Those readers now have a historical framework which includes the belief that Elizabeth had Mary of Guise either poisoned or killed by Walsingham’s own hand (she died of dropsy), or that she had Bishop Gardiner murdered for opposing her (he died of natural causes well before she took the throne). Minor examples, but symbolic distortions. And why?

Sometimes historical fiction needs to bend the laws of time or truth and the responsible novelist will make sure readers understand this in an appropriate note at the end. Film-makers do the same. Elizabeth and Mary, Queen of Scots never met, but who could forget Vanessa Redgrave as Mary, Queen of Scots sparring with Glenda Jackson’s Elizabeth? Katherine Hepburn as Mary also met Florence Eldridge as Elizabeth in 1936. Barbara Flynn as Mary and Helen Mirren’s inevitable Elizabeth locked horns just a few years ago.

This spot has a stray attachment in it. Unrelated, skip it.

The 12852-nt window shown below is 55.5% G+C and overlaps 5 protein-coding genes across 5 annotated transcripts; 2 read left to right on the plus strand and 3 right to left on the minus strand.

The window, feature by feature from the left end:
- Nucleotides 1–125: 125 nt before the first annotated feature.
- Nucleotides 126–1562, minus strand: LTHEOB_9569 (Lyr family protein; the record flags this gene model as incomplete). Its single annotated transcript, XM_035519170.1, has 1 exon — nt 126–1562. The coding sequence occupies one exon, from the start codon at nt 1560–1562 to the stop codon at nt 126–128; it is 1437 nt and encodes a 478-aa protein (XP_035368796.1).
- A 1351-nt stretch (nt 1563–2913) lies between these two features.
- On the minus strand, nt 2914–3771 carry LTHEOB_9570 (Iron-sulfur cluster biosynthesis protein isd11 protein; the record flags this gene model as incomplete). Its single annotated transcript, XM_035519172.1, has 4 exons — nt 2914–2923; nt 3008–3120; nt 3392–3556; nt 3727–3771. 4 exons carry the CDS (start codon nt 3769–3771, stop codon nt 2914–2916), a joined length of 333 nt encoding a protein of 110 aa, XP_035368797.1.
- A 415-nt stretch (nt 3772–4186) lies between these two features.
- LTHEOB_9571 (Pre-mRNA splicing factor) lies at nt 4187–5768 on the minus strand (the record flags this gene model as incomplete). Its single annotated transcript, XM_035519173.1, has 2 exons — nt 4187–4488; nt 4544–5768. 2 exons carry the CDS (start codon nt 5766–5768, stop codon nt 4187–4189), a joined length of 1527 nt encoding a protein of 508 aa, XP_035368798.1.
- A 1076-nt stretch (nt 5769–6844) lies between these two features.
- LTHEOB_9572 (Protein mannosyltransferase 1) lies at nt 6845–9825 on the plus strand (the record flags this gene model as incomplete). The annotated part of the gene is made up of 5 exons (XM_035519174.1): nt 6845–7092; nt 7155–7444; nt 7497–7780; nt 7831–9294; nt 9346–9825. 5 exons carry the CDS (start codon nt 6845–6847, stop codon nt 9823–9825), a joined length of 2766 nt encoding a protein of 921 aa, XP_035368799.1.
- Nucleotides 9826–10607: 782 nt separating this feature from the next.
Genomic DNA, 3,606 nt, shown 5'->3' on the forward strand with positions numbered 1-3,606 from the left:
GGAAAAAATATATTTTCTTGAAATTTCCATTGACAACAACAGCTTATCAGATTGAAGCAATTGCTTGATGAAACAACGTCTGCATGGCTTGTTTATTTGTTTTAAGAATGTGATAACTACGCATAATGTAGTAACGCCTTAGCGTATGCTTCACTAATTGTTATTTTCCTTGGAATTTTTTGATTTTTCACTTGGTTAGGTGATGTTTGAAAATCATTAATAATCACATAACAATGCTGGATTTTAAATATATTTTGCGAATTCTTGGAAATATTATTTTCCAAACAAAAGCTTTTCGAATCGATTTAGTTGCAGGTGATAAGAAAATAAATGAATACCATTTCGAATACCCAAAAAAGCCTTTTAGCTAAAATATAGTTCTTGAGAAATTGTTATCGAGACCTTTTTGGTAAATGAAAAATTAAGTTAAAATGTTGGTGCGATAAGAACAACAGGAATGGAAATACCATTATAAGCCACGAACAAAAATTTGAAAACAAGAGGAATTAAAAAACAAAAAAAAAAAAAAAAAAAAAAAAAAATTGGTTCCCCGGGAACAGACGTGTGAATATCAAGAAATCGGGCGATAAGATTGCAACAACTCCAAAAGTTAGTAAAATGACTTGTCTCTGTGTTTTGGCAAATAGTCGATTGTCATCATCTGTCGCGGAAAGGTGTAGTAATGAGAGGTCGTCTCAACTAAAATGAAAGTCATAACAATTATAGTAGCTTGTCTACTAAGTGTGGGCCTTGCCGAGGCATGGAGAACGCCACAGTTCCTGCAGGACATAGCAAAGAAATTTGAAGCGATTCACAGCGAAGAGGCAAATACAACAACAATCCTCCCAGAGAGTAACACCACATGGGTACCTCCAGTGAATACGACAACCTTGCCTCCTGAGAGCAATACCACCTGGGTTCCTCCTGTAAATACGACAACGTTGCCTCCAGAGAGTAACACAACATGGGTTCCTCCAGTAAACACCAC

It’s a gorgeous idea, if only for the casting – but always promoted as such. It’s a ‘what if?’ fiction. That’s different to swapping historical figures in and out of time or place or even marriages apparently at random.

But I fail to understand why, in your bog standard Tudor narrative, with real historical figures so wondrous, so entertaining, operating in a complex and sophisticated world, almost everybody feels they have to make anything up or add extra intrigue.

We also now have an entire Tudors industry, devoted to churning out trade paperbacks with sumptuous covers of women or girls in gowns but with no heads – which is, in a way, appropriate. (Hmm. Now I think about it, maybe all those headless historical fiction covers are subliminal nods to Anne Boleyn?)